I think a lot about “seeing” these days. For one thing, I live in a landscape so rich with crazy-beautiful stuff to see. I walk with a camera and I walk without. Two ways of seeing and they both pay loads of awesome in Alaska.
One Sunday afternoon in May, Ethan and I took kayaks out on the lagoon just down the road from where we live.
We paddled in the 50 degree sunshine and chattered about all the life and activity so different now from what’s happening there when we skate the same water in winter. From the water we could look over and see the Chugach Mountains rising to shape the edge of the Anchorage Bowl. We’d been hiking way up on a ridgeline in those mountains just the weekend before. In spite of a slight wind keeping us cool, the water was quiet as we navigated our way out to a small island filled with bird-song. So many different characters were busy at work (and play?) there and I once again I bumped Birding further up my Things To Learn list. To see all this nature with knowledge…..this is what I want.
But I’ve also been thinking about seeing what can’t be named. My life has been hard these months, these ever accumulating years. There’s been a lot of loss. A lot of grief. My story is turning out quite different from the one I expected, the one I planned for. Different by far from what I ever imagined. I’m lucky to be rooted in relationships that have anchored and held me through rough storms and I’ve been privileged to have resources for good care. But I’ve worked hard along this way. I’ve walked in the shadows. I’ve screamed in the dark.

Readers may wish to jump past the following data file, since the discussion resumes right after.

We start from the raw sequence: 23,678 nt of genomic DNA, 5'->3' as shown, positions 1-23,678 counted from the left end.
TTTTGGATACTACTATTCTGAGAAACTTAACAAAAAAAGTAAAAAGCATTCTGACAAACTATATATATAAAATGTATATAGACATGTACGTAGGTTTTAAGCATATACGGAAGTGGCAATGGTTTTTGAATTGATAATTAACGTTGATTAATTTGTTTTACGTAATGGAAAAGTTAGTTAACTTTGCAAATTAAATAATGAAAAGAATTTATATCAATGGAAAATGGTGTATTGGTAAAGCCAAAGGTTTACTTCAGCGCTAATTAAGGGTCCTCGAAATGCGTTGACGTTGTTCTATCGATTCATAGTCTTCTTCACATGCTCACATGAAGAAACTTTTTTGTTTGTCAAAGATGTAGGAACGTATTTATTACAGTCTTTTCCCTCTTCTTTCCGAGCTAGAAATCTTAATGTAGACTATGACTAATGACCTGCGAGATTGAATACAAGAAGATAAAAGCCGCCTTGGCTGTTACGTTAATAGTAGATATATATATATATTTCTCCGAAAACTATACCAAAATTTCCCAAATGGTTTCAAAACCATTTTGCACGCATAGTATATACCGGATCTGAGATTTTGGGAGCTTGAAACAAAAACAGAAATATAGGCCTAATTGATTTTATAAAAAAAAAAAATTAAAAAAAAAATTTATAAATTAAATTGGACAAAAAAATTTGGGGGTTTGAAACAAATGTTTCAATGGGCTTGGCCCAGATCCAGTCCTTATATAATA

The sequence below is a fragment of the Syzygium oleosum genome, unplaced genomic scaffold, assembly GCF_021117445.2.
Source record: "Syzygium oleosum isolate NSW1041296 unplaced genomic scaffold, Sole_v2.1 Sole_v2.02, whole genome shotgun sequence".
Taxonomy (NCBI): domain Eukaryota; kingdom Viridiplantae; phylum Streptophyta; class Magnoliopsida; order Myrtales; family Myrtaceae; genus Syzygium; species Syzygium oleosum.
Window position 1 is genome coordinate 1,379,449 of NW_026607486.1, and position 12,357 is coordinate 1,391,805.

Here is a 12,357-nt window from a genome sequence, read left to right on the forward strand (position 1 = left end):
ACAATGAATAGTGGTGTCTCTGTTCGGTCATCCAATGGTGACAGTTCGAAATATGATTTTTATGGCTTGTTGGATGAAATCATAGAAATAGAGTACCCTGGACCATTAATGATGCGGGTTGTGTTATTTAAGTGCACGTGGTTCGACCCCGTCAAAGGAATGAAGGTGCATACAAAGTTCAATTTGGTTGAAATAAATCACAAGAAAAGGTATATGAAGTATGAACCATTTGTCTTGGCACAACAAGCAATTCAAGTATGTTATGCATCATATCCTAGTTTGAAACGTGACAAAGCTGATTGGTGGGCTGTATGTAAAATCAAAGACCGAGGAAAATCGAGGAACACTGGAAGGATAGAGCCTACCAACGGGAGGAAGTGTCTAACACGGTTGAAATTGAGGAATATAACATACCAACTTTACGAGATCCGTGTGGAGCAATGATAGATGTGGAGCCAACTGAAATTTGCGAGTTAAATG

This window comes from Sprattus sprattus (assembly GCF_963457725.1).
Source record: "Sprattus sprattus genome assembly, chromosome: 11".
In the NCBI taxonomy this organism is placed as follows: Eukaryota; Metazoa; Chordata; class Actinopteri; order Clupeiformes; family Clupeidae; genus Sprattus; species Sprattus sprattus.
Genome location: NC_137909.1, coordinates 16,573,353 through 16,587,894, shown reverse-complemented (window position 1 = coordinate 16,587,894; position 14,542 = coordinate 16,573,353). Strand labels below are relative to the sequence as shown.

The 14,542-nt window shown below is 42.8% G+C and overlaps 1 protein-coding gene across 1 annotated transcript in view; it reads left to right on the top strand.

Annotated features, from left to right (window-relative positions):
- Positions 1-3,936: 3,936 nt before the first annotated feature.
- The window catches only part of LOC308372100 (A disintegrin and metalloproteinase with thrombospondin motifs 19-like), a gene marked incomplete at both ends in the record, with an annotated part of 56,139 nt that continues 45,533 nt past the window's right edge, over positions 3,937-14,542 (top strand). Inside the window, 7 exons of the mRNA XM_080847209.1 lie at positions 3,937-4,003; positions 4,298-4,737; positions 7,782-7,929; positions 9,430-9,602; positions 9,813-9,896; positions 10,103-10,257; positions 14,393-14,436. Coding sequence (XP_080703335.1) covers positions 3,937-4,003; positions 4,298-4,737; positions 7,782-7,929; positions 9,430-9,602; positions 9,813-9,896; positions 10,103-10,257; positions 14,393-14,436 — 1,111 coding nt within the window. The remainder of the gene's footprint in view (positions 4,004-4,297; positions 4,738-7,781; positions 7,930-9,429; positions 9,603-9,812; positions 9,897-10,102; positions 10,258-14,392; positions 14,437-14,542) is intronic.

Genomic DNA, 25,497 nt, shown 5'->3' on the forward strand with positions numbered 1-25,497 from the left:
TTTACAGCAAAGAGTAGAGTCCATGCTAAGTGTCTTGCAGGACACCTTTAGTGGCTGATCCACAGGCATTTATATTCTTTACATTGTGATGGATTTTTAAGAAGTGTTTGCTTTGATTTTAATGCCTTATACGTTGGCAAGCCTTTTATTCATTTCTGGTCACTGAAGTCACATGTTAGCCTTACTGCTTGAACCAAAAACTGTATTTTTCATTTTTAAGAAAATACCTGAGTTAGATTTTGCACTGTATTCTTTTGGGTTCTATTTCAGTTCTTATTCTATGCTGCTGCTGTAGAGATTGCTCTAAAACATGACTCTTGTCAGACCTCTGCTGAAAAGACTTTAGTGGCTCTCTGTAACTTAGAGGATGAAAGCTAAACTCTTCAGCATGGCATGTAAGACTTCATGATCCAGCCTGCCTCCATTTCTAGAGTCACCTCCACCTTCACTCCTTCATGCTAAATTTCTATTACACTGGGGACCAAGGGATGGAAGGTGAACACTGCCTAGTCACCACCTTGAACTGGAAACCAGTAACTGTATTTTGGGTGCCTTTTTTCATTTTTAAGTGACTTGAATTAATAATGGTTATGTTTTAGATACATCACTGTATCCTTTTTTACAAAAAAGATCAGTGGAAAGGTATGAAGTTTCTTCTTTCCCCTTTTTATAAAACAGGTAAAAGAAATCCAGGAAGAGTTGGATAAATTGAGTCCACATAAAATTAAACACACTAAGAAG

In Pilgrim at Tinker Creek, Annie Dillard says, “The world’s spiritual geniuses seem to discover universally that the mind’s muddy river, this ceaseless flow of trivia and trash, cannot be dammed, and that trying to dam it is a waste of effort that might lead to madness. Instead you must allow the muddy river to flow unheeded in the dim channels of consciousness; you raise your sights; you look along it, mildly, acknowledging its presence without interest and gazing beyond it into the realm of the real where subjects and objects act and rest purely, without utterance. ‘Launch into the deep,’ says Jacques Ellul, ‘and you shall see.’”
A few weeks ago I went on a long morning run with a friend and afterward we sat outside a coffee shop and let cool spring sunshine bathe our tired bodies. We drank coffee, ate fresh scones, and talked about the stuff of our lives. Her week had been remarkably rough and as she described the details of one rotten story stacked upon another I wished for the elusive magic wand. I knew I couldn’t fix a single thing and she knew I couldn’t promise everything would magically all work out in the end. But if I’ve learned anything along my journey, I’ve learned the gift of presence. We sat together in the deep.
And then, a little girl stepped out from behind me and moved into our huddled space. She was maybe 4 years old, dressed in fabulous, quirky Alaska fashion – xtratufs and a cute dress. She turned her eyes to meet the gaze of my friend, opened her little fist and said, “These are for you.” A tight handful of dandelions dropped to the table. She turned and walked away. Mangled and mashed with all the beauty that a bouquet of dandelions from the hand of a child can hold, she left us with a glimpse of grace in gold.
“The vision comes and goes, mostly goes, but I live for it, for the moment when the mountains open and a new light roars in spate through the crack, and the mountains slam.”
Dillard says that exactly right.